Shares in chocolate companies fell in Japan this year and domestic chocolate manufacturers have responded with a new marketing campaign to win round the particular Japanese palate: the message that chocolate is good for you.

Sales of the western sweet have risen steadily, and even during last year's recession the industry clocked up sales worth US$3.84bn. Output rose by 5.3%, and those in the industry expect further growth, but there remains a huge chasm between the chocolate consuming habits of Europe and the US, which the industry is anxious to bridge. The All Nippon Kashi Association released figures that showed that the Japanese consumed on average 1.7kg of chocolate in 1999, but compared to the Swiss, who consume an average of 9.7kg each year, Japanese producers still have a lot of convincing to do.

It seems that the Japanese are not really won over by chocolate. Mr Fumio Sukegawa, Director of the Chocolate and Cocoa Association of Japan, explained: "Japanese are rice-eating people and prefer light tasting sweets." The traditional wagashi, a sugary sweet created from boiled rice and red beans, still commands 18% of the Japanese confectionary market, with chocolate producers struggling to maintain 10%.

Desperate to keep the Japanese consumer interested, the top chocolate producers; Meiji Seika Kaisha Ltd, Lotte Co, Morinaga & Co, Ezaki Glico Co Ltd and Fujiya, are anxious to develop new ideas, especially in the summer months. The more palate pleasing whipped chocolate mousse on a stick, Mousse Pocky, found much success on the Japanese market, but health concerns still abound since nutritionists last year reported that the abandonment of a traditional Japanese diet has caused a decline in dietary standards.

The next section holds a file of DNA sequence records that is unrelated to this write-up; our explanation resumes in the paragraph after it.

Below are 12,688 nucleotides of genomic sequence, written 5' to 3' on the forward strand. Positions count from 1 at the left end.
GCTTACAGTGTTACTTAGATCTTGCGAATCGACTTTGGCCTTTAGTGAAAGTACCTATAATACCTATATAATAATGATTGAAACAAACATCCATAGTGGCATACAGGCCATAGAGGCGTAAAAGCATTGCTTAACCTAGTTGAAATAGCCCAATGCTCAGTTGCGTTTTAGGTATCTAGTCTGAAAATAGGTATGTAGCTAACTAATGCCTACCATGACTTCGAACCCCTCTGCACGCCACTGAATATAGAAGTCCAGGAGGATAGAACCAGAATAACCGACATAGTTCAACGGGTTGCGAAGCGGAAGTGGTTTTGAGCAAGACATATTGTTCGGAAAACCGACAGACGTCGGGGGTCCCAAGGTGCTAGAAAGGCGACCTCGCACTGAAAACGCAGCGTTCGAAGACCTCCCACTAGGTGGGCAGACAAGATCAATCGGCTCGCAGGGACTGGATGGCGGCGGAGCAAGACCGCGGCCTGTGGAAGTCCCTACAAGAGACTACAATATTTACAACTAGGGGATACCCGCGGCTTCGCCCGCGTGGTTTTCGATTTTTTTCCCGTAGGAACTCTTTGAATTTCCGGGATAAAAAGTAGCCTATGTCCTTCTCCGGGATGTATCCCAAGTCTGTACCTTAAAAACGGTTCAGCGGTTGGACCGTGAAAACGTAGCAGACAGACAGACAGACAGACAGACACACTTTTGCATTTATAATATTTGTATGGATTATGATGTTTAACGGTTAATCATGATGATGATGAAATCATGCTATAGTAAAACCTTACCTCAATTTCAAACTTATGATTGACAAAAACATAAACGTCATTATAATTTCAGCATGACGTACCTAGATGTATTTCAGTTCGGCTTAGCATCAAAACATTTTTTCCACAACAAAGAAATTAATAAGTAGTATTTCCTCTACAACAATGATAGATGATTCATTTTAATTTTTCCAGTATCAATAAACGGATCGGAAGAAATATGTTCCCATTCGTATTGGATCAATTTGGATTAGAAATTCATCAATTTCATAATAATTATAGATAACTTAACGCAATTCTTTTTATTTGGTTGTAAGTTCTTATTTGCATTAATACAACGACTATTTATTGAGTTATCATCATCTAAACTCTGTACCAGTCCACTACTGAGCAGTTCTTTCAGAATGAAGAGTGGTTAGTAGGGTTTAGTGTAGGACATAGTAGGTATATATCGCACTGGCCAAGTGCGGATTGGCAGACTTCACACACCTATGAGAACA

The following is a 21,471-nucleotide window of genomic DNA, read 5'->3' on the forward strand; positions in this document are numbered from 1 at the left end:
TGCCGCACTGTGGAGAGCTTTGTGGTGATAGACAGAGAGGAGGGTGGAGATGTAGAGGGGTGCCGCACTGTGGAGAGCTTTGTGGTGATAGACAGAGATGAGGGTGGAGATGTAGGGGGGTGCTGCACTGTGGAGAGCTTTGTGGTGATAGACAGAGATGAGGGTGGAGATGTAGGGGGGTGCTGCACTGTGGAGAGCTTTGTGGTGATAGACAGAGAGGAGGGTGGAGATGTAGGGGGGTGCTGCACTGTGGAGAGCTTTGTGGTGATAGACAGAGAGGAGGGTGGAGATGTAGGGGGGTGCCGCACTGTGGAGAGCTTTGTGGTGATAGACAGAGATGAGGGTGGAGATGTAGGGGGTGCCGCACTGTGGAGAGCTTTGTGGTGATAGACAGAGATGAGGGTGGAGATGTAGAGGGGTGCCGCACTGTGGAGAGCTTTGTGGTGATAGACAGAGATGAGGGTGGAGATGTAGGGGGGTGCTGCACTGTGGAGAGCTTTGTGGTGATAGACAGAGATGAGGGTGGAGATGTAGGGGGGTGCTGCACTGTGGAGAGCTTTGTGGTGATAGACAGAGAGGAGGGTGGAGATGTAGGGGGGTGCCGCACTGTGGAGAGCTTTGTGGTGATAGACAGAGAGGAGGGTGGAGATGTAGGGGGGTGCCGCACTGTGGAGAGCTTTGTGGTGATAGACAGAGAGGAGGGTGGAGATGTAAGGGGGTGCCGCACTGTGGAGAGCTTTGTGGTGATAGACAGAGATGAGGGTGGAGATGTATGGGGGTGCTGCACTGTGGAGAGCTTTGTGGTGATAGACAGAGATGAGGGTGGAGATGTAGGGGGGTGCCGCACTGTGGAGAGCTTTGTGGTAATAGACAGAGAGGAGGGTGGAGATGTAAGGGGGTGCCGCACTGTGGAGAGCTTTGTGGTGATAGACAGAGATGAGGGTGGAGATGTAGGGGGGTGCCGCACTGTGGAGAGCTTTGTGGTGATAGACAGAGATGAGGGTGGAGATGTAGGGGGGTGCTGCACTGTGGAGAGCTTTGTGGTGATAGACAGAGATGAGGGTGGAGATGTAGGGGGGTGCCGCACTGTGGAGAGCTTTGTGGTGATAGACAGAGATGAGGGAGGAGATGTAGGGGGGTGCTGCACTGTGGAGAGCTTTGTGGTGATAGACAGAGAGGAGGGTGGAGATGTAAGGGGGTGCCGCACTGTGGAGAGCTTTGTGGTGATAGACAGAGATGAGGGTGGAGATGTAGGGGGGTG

The latest marketing campaign focuses on the "Benefits of Cocoa," and consumers are pelted with scientific evidence from the mid-1990s, which shows that polyphenol, a natural antioxidant found in cocoa beans, can help reduce cholesterol and fat levels. Packaging proudly proclaims the sweet's high polyphenol content and Sukegawa is confident that the strategy is working: "Consumption rose as the industry's campaign stressing the health benefits of chocolate finally had the (desired) effect."

Intensive campaigns to encourage chocolate eaters in Japan are not new. Meiji Seika introduced the country's first mechanised production of chocolate in 1920, but when manufacturers entered the already crowded market during the 60s, extensive marketing in mass media was essential for survival. This latest attempt to widen the chocolate market by convincing the Japanese consumer that they should eat it "because it is good for you" seems a little desperate in its tactics however, and doctors and dentists are unlikely to agree.